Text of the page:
Subject: East Timor to block proposed oil development plan from Australia's Woodside

also East Timor 'Required' to Develop Sunrise LNG Project

East Timor to block proposed oil development plan from Australia's Woodside

By ANTHONY DEUTSCH Associated Press Writer

JAKARTA, Jan 13 (AP) - East Timor's government will block proposals by an Australian-led consortium to develop a disputed oil and gas field worth billions of dollars, The Associated Press has learned.

Proposals to exploit "Greater Sunrise" -- estimated to hold 240 million barrels of light oil and 5.4 trillion cubic feet (154 billion cubic meters) of natural gas -- must be approved by both sides, a 2007 treaty between the neighbors states.

The deal gives the parties until 2013 to agree upon a joint development plan. But Timor's latest position shoots down all proposals put forward so far by the consortium headed by Australian oil and gas company Woodside Petroleum Ltd.

Timor is already tapping a $5 billion petroleum fund established with income from another field in the Timor Sea, but the vastly larger Greater Sunrise is seen as key to developing the young democracy and lifting its 1.1 million people out of poverty.

In their toughest stance to date, Timor says it will not support Woodside's development plan, possibly rendering the 2007 treaty meaningless.

"The current proposed plans of Woodside and the consortium partners to pipe gas from the Greater Sunrise field to either Darwin or a floating LNG (liquid natural gas plant) would not be approved by the government," Secretary of State Agio Pereira said in a statement obtained Wednesday by The Associated Press.

Woodside, which leads the consortium including Royal Dutch/Shell, Osaka Gas and ConocoPhillips, argued that piping the resources to an existing processing plant in Darwin, more than 300 miles (500 kilometers) away, is the most commercially viable option. It has also researched a floating gas processing plant, which would be the first in the world and cost billions of dollars.

But East Timor, an underdeveloped country with no major industry to speak of, wants to run a deep sea pipeline to its coast, about a third of the distance of a pipeline to Darwin in Australia's Northern Territory. It has been looking for commercial partners to develop a multibillion dollar national petrochemical industry that is says would spur economic growth and dent towering unemployment.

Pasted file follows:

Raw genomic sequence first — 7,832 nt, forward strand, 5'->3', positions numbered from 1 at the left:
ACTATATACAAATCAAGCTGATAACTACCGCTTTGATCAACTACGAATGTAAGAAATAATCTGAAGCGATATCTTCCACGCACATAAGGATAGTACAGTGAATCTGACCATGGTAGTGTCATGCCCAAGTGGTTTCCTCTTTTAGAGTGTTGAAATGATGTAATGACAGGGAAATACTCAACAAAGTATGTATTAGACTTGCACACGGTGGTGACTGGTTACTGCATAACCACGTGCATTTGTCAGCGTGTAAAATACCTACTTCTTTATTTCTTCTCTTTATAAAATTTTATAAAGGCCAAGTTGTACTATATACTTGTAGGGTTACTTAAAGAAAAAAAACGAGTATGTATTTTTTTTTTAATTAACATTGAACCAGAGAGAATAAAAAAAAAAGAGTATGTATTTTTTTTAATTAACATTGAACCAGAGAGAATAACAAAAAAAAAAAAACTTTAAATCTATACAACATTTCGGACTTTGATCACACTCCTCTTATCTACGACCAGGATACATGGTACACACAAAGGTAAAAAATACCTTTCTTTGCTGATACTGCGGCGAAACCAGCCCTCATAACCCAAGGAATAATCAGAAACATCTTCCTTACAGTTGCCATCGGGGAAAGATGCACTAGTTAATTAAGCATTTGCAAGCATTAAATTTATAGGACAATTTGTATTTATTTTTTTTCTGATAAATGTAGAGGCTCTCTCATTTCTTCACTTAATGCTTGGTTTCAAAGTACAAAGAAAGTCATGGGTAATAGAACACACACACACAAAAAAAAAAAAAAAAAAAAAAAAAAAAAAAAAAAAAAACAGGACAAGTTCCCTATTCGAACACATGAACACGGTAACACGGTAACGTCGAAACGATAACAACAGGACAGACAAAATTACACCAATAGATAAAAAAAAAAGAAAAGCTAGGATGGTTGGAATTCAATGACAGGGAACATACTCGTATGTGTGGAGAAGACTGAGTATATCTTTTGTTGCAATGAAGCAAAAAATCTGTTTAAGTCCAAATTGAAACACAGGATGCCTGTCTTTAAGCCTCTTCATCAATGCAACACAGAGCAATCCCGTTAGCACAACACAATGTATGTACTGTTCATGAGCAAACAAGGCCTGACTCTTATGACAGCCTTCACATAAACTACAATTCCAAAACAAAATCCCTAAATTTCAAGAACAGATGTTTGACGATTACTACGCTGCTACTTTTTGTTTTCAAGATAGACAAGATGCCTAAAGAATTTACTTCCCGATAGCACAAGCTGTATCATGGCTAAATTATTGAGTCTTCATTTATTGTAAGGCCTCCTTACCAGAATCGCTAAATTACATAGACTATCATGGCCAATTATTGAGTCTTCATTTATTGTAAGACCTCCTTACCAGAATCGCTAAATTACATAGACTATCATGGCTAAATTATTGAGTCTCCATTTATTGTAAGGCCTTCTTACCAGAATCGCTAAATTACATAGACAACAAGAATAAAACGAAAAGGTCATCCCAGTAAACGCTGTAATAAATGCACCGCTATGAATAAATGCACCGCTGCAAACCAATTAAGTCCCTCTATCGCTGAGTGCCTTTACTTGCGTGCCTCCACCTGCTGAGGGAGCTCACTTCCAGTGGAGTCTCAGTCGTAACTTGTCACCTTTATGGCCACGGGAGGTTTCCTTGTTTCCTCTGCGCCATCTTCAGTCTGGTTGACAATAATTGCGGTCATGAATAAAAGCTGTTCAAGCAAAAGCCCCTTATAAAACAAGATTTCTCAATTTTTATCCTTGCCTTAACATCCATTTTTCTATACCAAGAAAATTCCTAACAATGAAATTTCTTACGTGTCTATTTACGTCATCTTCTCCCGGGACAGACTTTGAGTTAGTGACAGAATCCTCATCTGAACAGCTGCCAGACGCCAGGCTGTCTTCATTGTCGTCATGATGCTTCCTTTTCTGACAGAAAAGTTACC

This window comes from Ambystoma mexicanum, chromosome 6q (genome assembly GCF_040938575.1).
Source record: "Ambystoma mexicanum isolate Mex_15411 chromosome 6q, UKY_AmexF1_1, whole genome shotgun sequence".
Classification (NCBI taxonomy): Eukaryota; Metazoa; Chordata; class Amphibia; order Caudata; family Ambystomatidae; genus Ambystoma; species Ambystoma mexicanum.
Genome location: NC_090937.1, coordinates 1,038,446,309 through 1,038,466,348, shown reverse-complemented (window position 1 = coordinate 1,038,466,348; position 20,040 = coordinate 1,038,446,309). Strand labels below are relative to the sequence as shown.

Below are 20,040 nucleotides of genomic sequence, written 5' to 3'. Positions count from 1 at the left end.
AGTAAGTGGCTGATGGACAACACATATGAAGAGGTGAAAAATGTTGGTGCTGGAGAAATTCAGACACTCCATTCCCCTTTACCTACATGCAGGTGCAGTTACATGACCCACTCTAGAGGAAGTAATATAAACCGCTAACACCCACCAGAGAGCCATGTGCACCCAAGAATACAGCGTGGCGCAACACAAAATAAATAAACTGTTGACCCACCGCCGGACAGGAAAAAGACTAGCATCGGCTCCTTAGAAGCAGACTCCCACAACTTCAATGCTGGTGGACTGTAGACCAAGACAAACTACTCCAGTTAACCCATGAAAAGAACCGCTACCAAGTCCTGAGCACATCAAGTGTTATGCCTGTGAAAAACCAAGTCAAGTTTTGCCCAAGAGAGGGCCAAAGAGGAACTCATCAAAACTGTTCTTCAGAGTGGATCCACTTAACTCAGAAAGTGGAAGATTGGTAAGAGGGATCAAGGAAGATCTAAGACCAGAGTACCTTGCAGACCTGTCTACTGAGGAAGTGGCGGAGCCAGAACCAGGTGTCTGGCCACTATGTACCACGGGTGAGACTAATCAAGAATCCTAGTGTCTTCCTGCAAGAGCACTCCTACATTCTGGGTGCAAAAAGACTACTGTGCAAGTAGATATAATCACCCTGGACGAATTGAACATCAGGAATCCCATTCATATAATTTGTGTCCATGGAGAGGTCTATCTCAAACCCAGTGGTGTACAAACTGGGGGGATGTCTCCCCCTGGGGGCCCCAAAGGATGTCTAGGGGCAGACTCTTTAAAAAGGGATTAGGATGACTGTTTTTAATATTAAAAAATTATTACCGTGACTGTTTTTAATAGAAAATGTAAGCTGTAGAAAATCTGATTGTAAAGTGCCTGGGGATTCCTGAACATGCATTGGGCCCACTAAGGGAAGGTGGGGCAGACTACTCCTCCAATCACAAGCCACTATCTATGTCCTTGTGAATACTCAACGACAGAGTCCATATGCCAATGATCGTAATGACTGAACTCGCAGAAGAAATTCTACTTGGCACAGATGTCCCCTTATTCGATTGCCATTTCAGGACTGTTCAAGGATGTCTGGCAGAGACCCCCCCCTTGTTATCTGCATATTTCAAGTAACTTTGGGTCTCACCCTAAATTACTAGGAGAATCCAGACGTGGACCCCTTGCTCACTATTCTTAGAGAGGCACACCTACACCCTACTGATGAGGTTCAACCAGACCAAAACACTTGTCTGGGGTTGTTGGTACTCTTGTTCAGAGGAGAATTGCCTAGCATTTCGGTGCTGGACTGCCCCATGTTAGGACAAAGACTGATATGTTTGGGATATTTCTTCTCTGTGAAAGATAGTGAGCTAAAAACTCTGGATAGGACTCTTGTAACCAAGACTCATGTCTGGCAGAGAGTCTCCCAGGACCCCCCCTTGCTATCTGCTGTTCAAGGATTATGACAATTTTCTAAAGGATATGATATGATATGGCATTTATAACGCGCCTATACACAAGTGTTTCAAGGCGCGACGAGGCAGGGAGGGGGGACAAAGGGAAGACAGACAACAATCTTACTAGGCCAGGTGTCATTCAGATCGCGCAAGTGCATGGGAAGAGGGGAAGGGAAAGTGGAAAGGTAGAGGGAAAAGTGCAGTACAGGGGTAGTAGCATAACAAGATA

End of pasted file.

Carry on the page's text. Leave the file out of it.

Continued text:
With billions of dollars in tax revenue and profits involved, the fight over Greater Sunrise could not be of higher stakes for Timor. The former Portuguese colony broke from Indonesian occupation a decade ago and is struggling to feed, shelter and educate its population.

It ranks among the least developed countries in the world and is the poorest in Southeast asia.

While it is now relatively stable, Timor, also known as Timor Leste, has been wracked by violence and political upheaval in recent years.

Australia, seeking to maintain regional stability, rushed troops to Timor in 2006 amid deadly battles between rival police and army forces. In 2008, President Jose Ramos-Horta was shot and nearly killed by rebels.

The potential windfall from oil and gas could help rebuild a nation that has been devastated by centuries of foreign rule that wiped out a third of the population, but there is also the risk of creating inequality and local discontent that has plagued other oil-rich nations.

"While the government will continue to act in good faith with our partners; the decision for development of Greater Sunrise will not be left to the discretion of Woodside's executives," Pereira said.

The latest of three treaties on the Timor Sea was signed with Australia in 2007. The Certain Maritime Arrangements in the Timor Sea or CMATS, stated that revenue from Greater Sunrise would be split equally. But the deal will be "terminated" if a joint development plan is not agreed upon in seven years or petroleum production does not commence within 10 years, it says.


East Timor 'Required' to Develop Sunrise LNG Project

By Jason Scott and Dinakar Sethuraman

Jan. 13 (Bloomberg) -- <> Woodside Petroleum Ltd. said Australia, East Timor and partners of the Sunrise liquefied natural gas project are "required to develop the reservoir" as part of an agreement.

"Under the International Unitisation Agreement, the governments of Australia and Timor Leste and the Sunrise joint venture participants are required to develop the reservoir to the best commercial advantage," Woodside's spokeswoman Yvonne Ball said in an e-mail today.

East Timor will block Woodside's plans to develop the Sunrise LNG plant, the Associated Press reported, citing a statement from Secretary of State Agio Pereira. Plans to either pipe the gas to Darwin or process the fuel using floating LNG technology won't be approved by the government, according to the report published on the Sydney Morning Herald Web site. Telephone calls to Pereira's office were not answered.

Woodside and its partners in Sunrise, which include Royal Dutch Shell Plc and ConocoPhillips, are deciding "a development theme selection that will accord with key treaty requirements," Ball said.

Australia and East Timor completed a treaty in 2007 for the administration of the Sunrise field, which straddles a boundary between Australian waters and an area jointly managed by the two countries. The countries agreed to share royalties.

Woodside owns about 33 percent of Sunrise and is the operator, while Houston-based ConocoPhillips has a 30 percent stake. Shell has about 27 percent and Osaka Gas Co. 10 percent.

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